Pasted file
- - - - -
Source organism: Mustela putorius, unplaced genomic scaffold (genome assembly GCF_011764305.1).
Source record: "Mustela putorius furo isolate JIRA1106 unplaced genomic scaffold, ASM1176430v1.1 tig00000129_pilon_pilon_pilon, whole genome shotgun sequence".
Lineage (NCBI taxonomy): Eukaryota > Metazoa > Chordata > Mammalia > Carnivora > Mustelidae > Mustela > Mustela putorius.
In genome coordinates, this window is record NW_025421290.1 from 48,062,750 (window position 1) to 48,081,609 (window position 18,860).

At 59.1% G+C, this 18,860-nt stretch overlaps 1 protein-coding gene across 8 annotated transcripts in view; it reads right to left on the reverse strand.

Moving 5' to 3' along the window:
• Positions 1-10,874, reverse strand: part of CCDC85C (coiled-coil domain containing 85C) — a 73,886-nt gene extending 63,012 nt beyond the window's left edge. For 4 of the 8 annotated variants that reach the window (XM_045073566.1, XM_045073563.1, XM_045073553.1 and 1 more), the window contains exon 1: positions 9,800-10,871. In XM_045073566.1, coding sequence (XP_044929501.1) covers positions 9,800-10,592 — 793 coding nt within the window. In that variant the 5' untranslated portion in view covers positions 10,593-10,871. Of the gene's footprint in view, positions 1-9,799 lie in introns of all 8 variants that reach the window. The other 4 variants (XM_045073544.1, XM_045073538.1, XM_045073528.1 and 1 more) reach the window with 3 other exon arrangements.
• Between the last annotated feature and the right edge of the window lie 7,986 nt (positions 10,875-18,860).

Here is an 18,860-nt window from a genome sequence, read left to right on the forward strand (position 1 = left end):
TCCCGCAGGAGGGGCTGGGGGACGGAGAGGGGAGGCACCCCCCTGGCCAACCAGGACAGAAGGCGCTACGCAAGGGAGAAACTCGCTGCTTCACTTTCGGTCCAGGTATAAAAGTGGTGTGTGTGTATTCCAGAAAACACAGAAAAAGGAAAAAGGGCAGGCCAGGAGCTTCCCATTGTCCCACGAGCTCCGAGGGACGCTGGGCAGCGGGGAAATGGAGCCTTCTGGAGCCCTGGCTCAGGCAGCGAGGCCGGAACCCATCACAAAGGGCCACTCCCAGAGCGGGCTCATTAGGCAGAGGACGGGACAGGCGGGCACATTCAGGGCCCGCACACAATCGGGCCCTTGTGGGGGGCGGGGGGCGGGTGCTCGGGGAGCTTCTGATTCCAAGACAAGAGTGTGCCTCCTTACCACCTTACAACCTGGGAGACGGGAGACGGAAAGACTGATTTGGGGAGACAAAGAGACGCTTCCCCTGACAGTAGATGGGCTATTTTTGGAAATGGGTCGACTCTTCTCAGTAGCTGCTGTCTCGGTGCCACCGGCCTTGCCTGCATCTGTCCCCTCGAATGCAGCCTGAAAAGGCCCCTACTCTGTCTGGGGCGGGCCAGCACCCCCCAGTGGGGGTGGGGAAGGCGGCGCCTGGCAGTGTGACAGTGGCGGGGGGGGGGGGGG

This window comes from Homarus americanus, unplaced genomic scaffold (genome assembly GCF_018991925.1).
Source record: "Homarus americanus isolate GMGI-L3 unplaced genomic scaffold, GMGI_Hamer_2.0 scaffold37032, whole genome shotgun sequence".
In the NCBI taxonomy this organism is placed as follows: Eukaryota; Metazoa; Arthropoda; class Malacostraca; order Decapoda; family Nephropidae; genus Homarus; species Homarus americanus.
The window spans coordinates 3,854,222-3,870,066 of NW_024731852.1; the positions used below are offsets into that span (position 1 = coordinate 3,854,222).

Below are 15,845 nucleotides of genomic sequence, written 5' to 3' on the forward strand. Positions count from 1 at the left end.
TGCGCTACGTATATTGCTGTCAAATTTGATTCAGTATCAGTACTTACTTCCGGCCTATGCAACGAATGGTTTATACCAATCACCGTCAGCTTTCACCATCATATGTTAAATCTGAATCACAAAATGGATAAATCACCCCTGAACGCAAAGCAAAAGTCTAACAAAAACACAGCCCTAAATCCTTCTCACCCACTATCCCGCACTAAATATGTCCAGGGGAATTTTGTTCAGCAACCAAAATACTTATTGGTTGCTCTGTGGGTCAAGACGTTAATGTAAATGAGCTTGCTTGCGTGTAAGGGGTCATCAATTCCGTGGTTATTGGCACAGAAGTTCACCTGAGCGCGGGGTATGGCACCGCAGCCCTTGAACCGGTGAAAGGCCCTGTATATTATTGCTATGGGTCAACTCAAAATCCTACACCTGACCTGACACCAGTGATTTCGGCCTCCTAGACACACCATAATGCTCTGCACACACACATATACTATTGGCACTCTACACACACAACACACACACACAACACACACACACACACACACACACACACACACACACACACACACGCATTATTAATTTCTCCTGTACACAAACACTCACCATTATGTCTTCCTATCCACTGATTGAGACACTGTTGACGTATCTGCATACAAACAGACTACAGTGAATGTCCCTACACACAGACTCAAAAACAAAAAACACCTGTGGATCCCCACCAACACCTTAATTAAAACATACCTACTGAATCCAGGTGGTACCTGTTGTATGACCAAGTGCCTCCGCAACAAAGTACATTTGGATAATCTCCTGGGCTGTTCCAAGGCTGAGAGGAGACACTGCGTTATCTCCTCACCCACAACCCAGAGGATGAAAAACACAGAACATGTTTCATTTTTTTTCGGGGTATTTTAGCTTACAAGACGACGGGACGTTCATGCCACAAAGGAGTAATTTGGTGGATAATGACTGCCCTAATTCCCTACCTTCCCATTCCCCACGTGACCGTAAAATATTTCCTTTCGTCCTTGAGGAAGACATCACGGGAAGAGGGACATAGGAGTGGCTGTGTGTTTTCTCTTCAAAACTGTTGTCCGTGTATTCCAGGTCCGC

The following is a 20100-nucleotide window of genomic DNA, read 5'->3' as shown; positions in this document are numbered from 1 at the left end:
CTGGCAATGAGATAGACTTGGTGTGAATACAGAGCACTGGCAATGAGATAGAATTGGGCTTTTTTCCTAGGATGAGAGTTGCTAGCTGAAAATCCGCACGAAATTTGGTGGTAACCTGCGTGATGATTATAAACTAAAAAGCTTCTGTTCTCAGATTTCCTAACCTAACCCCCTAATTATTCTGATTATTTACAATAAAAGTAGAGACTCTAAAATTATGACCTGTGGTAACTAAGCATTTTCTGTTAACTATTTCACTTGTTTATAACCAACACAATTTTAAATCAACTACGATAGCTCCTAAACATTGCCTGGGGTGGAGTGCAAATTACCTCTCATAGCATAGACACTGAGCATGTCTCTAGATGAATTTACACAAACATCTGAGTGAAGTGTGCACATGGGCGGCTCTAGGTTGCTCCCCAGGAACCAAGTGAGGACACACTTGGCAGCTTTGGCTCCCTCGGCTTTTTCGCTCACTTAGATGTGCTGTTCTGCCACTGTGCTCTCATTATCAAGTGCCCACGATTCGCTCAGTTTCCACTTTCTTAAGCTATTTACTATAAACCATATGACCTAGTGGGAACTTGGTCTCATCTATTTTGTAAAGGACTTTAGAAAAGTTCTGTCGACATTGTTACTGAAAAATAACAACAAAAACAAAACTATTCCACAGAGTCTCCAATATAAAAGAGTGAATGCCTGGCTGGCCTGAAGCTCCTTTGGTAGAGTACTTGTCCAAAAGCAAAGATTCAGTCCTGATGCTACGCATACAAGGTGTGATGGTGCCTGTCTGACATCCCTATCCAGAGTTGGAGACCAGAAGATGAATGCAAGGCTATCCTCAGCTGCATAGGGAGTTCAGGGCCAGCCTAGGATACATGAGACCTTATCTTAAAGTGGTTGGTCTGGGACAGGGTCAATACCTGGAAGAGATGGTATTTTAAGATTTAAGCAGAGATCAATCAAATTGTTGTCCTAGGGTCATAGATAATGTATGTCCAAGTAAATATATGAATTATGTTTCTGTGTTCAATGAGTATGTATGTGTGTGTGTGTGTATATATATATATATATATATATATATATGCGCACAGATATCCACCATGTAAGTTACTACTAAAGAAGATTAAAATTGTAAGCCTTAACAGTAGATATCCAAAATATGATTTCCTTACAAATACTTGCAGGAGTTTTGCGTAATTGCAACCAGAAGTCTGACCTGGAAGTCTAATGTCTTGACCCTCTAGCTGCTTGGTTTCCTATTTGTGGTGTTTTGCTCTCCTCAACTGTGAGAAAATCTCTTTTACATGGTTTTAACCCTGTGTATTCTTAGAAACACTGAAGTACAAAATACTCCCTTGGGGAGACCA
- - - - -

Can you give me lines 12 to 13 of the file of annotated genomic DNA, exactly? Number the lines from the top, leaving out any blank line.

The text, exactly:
Source record: "Homarus americanus isolate GMGI-L3 unplaced genomic scaffold, GMGI_Hamer_2.0 scaffold37032, whole genome shotgun sequence".
In the NCBI taxonomy this organism is placed as follows: Eukaryota; Metazoa; Arthropoda; class Malacostraca; order Decapoda; family Nephropidae; genus Homarus; species Homarus americanus.